Causes of stomach pain
When the doctor will diagnose, he will try to find out the causes of pain in the stomach, to make the correct diagnosis. Stomach pain may be associated with:
- Wrong food intake (big breaks in its reception)
- Substandard food
- Increased physical activity
- Gastrointestinal Diseases
- Internal injuries
If stomach pain occurs immediately after eating, it may indicate chronic gastritis. If the pain occurs immediately after eating and lasts an hour and a half - this can be a sign of a stomach ulcer. If the pain occurs after an hour and a half - it may be peptic ulcer ulcer (pylorus).
If pain occurs mostly at night, accompanied by a feeling of hunger, it can be caused by a duodenal ulcer or stomach ulcer. Or the cause may be duodenitis.
Diseases causing stomach pain
Let's take a closer look at the diseases that can cause stomach pain.
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Gastritis can be of several types, namely:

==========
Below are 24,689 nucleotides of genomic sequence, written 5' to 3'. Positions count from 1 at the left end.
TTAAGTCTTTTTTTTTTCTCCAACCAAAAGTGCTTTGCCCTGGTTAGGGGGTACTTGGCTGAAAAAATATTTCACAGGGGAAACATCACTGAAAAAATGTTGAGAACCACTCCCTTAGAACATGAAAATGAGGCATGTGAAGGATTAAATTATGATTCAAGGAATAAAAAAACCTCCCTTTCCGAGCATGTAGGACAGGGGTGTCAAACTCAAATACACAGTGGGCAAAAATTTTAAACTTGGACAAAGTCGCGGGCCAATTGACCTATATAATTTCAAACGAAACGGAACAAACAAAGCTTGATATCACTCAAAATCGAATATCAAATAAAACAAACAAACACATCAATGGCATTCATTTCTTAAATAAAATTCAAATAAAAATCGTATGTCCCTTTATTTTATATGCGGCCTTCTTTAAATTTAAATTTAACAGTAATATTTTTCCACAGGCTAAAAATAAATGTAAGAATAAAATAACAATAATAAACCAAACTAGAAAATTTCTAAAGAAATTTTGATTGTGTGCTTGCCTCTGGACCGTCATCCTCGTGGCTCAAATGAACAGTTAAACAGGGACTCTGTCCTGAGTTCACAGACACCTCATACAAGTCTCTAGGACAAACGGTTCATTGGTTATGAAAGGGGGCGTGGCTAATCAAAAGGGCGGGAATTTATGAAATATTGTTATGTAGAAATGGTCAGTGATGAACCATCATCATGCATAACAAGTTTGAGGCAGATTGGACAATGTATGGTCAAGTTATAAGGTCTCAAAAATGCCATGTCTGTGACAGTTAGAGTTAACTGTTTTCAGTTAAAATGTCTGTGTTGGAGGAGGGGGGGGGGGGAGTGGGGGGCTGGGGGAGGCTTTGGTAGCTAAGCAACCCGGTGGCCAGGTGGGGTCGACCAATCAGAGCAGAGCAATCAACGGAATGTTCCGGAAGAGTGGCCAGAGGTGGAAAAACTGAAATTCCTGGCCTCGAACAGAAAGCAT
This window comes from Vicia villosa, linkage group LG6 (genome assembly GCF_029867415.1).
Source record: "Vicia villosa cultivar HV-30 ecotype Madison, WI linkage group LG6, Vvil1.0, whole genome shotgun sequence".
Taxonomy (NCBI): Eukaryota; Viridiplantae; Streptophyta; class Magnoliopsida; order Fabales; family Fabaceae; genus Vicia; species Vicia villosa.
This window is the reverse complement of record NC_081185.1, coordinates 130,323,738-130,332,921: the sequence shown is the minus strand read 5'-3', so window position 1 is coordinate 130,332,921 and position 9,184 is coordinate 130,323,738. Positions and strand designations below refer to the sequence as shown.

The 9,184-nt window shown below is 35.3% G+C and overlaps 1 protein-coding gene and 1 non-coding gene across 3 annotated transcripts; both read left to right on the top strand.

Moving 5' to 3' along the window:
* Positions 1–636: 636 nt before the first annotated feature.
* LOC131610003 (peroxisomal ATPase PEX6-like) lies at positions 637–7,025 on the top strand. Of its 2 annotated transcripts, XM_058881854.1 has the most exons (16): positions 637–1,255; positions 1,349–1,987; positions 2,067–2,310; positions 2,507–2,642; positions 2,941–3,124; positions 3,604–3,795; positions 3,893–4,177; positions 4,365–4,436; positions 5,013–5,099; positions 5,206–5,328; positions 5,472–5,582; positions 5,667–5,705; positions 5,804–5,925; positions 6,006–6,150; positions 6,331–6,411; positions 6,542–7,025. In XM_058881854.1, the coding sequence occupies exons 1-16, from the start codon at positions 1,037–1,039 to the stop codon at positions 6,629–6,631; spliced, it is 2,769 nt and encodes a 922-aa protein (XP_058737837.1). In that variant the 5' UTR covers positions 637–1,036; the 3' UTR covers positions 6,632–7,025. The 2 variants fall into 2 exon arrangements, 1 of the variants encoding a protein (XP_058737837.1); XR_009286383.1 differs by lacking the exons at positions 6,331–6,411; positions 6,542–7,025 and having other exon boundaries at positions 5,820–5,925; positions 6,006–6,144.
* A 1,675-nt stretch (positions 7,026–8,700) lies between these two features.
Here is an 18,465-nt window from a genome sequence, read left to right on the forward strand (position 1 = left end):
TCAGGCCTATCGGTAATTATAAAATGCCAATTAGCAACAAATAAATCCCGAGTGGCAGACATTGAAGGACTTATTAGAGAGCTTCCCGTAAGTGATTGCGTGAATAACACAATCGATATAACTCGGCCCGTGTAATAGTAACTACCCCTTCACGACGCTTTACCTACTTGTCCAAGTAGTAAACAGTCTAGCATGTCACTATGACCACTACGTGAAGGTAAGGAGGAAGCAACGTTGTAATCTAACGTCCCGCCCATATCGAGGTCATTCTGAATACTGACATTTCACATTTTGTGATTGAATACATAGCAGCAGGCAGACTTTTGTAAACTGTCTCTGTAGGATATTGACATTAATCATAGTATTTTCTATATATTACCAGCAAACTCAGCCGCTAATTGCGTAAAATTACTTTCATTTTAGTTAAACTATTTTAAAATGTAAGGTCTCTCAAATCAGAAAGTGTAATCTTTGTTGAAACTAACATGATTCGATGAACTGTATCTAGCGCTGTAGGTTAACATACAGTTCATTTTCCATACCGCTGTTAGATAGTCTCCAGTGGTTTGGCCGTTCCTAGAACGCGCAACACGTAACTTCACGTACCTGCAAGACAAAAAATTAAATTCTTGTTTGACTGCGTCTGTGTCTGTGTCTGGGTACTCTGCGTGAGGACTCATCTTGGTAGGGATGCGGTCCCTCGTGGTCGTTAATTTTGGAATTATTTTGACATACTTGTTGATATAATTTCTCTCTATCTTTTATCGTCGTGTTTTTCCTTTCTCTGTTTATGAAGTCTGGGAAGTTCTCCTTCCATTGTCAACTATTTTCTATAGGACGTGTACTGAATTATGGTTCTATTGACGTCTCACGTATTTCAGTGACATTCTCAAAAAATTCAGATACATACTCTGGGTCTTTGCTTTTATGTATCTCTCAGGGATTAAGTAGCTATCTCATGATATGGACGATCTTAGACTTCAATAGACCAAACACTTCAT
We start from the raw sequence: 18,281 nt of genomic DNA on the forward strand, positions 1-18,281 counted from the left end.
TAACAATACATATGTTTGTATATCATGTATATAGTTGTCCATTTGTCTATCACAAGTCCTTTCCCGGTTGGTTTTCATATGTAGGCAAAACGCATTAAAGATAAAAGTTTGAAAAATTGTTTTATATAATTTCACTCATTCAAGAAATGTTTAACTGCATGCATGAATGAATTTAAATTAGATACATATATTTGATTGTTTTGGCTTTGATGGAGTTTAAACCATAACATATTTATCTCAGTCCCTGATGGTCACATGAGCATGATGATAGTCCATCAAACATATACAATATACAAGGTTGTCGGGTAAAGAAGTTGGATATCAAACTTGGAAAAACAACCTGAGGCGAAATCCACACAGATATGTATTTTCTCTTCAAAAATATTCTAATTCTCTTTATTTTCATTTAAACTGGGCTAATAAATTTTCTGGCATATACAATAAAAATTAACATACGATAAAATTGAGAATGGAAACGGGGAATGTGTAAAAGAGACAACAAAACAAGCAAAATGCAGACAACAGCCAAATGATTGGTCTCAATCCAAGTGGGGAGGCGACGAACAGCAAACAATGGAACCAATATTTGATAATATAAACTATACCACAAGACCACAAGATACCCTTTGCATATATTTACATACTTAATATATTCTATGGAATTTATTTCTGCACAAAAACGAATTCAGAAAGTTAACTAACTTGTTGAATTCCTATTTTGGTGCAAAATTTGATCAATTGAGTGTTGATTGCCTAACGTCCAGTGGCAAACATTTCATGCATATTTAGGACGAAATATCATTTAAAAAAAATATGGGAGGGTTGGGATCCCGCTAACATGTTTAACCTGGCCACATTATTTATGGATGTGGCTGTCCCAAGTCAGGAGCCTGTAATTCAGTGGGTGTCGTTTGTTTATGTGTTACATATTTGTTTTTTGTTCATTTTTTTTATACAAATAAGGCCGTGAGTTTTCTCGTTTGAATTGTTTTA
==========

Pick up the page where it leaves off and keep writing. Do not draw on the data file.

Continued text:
- Bacterial (due to pathogenic bacteria)
- Stressful (due to stress)
- Erosion due to erosion
- Fungal (due to invasion of fungi or viruses)
- Atrophic (caused by atrophy - thinning - of the gastric mucosa or inflammation of this organ)
- Eosinophilic (due to allergies)
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What causes gastritis?
Gastritis can be caused by irritation with alcohol, chronic vomiting, stress, or the use of drugs such as aspirin or other anti-inflammatory drugs. It can also be caused by any of these reasons:
- Helicobacter pylori (H.): a bacterium that lives in the lining of the stomach. Without treatment, the infection can lead to an ulcer, and in some cases to stomach cancer.
- Gastric anemia: a disease in which the stomach lacks the natural substances necessary for proper absorption and absorption of vitamin B12.
- Gastric reflux: a reverse flow of bile into the stomach from the biliary tract (to the irritation due to which the liver and gallbladder are connected.
- Infections caused by bacteria and viruses.